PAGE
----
About 200 groups from various sectors and provinces altogether supposedly consisting of some 500,000 members held an online “people’s convention” on August 30 to proclaim Vice-president Leni Robredo as their candidate for president in 2022, citing her as the most viable opposition standard bearer against President Duterte.

With her track record as vice-president as proof of her capability to lead the pandemic-hit Philippines, the pro-Robredo volunteer groups said their objective was to boost Robredo’s profile as presidential candidate when she faces off with Davao City Mayor Sara Duterte-Carpio, the frontrunner in surveys and expected administration presidential bet.   

For more than hour, the convention participants said they cast their lot with Robredo although the Vice-president said she was still in a period of discernment. Robredo said she wanted a fighting chance if she makes a run for the presidency because she did not want to split the votes of an already-fragmented opposition.  

She was logging dismal numbers so far, falling behind five other potential presidential contenders in pre-election surveys.  But the same polls still indicated Robredo as the most viable opposition standard-bearer for the dissenting forces against President Rodrigo Duterte.  

There was no mention of Robredo’s dismal survey performance in the hour-long online program on Monday. Her supporters instead focused their messages on Robredo’s achievements, especially during the coronavirus crisis as well as the Taal volcano eruption last year.  

A good number of these pro-Robredo groups were launched just a few weeks or even days ago.  “Nangangarap tayo ng buhay na maginhawa. Nangangarap tayong makaraos sa pandemya… Naniniwala tayo na tanging si Leni Robredo ang makapagdadala ng gobyernong tutulong sa ating maabot ang mga pangarap natin,” said the volunteers in their manifesto.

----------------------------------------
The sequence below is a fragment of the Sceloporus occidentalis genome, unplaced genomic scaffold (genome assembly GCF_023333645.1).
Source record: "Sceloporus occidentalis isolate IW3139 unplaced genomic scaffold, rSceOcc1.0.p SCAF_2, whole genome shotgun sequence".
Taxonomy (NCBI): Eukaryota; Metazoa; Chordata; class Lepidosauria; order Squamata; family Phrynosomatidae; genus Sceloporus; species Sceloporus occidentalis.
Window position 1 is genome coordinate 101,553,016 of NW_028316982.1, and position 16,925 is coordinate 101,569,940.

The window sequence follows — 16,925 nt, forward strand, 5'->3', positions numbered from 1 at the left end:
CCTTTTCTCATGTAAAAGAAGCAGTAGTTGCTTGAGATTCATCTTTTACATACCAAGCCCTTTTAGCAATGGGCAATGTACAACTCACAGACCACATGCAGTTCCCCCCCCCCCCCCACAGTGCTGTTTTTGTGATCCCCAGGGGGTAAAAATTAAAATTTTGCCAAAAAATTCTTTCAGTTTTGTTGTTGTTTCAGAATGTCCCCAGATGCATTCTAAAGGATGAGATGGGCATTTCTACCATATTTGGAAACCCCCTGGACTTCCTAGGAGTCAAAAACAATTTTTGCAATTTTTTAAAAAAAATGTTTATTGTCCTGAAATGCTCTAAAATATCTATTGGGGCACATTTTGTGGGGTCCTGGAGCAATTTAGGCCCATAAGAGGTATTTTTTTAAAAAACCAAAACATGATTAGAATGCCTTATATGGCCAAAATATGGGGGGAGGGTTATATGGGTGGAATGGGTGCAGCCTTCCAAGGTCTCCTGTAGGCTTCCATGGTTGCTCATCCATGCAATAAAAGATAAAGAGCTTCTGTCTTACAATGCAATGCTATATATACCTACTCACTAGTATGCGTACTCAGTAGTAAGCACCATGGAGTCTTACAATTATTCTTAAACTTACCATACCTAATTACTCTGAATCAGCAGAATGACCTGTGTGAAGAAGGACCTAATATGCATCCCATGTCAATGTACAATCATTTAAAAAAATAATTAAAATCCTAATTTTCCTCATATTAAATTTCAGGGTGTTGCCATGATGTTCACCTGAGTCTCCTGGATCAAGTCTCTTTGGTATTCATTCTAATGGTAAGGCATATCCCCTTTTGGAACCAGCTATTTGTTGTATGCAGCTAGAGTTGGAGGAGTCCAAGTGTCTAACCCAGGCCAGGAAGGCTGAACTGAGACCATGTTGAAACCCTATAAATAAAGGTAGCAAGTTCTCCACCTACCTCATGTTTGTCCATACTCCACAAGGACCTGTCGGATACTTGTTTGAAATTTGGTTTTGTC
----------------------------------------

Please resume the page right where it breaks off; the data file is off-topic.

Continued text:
One of the first to speak during the program was Dr. Janine Maulit, who was infected with Covid-19 twice. She lost both her grandmother and great grandmother to the virus, too.  

Maulit recalled how Robredo and her staff did everything they could to help her family look for hospital beds at a time when most healthcare institutions were in full capacity.  Maulit also said the Office of the Vice President (OVP) as well as other Robredo supporters donated personal protective equipment, food, and other supplies to the hospital where she worked.  

Actually halos lahat, kinumpleto nila lahat ng pangangailangan. At tsaka nakita talaga namin ‘yung support na ‘di kami mag-isa lalo na sa kinakaharap na sitwasyon,” said the doctor.  

Seventeen-year-old Michelle Melendres also shared how the OVP was quick to respond when she wrote a letter to Robredo asking for help in paying for her mother’s hospital fees.  

“Yun po talaga tingin ko dati sa government na ‘pag hindi ka po talaga kilala, ‘di ka po tutulungan. Pero nung natulungan po ako ni VP Leni po, nag-iba po ‘yung pananaw ko sa government ngayon,” said Melendres.  

OFW Edwin de Jesus Reyes was also pinning his hopes on Robredo.  A caregiver in Italy for 24 years now, Reyes said the next president should be someone who could help generate jobs in the country so Filipinos would no longer need to work abroad.  

“[Kailangan] natin ng’ mga bagong lider na huhubog ng malakas na ekonomiya, pantay na pagkilala at trato sa lahat ng sektor ng lipunan. Siya ay maka-Diyos, makabayan, at may tapang at talino kaya ako kay Leni Robredo. Sana kayo din,” he said.  

Robredo has been meeting with other possible bets in a bid to build a broader opposition coalition, while her supporters have been going on overdrive launching groups calling on her to run. She also launched her own podcast on August 23 in a move seen to help Robredo reach younger generations a little over a month before the filing of candidacies in October. 

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